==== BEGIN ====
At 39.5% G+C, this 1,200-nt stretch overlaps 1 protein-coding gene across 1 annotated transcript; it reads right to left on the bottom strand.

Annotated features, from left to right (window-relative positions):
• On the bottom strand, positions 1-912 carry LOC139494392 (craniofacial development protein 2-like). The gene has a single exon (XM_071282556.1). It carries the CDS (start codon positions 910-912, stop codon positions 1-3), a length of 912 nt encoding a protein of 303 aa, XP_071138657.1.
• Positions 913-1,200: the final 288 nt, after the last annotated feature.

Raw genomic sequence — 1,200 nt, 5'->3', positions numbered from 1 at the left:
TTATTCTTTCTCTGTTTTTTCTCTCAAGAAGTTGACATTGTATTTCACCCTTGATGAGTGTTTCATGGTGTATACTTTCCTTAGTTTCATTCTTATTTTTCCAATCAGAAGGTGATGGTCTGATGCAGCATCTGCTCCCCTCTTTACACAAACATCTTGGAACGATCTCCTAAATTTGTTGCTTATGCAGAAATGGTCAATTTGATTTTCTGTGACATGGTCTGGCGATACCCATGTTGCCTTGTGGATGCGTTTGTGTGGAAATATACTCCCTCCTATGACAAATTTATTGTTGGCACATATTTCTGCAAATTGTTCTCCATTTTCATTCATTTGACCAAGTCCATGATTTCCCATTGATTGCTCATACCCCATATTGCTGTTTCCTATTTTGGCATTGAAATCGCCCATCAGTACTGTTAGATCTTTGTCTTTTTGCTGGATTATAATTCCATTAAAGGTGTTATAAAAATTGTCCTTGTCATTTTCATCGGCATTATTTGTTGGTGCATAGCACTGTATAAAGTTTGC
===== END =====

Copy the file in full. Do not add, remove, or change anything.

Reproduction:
At 39.5% G+C, this 1,200-nt stretch overlaps 1 protein-coding gene across 1 annotated transcript; it reads right to left on the bottom strand.

Annotated features, from left to right (window-relative positions):
• On the bottom strand, positions 1-912 carry LOC139494392 (craniofacial development protein 2-like). The gene has a single exon (XM_071282556.1). It carries the CDS (start codon positions 910-912, stop codon positions 1-3), a length of 912 nt encoding a protein of 303 aa, XP_071138657.1.
• Positions 913-1,200: the final 288 nt, after the last annotated feature.

Raw genomic sequence — 1,200 nt, 5'->3', positions numbered from 1 at the left:
TTATTCTTTCTCTGTTTTTTCTCTCAAGAAGTTGACATTGTATTTCACCCTTGATGAGTGTTTCATGGTGTATACTTTCCTTAGTTTCATTCTTATTTTTCCAATCAGAAGGTGATGGTCTGATGCAGCATCTGCTCCCCTCTTTACACAAACATCTTGGAACGATCTCCTAAATTTGTTGCTTATGCAGAAATGGTCAATTTGATTTTCTGTGACATGGTCTGGCGATACCCATGTTGCCTTGTGGATGCGTTTGTGTGGAAATATACTCCCTCCTATGACAAATTTATTGTTGGCACATATTTCTGCAAATTGTTCTCCATTTTCATTCATTTGACCAAGTCCATGATTTCCCATTGATTGCTCATACCCCATATTGCTGTTTCCTATTTTGGCATTGAAATCGCCCATCAGTACTGTTAGATCTTTGTCTTTTTGCTGGATTATAATTCCATTAAAGGTGTTATAAAAATTGTCCTTGTCATTTTCATCGGCATTATTTGTTGGTGCATAGCACTGTATAAAGTTTGC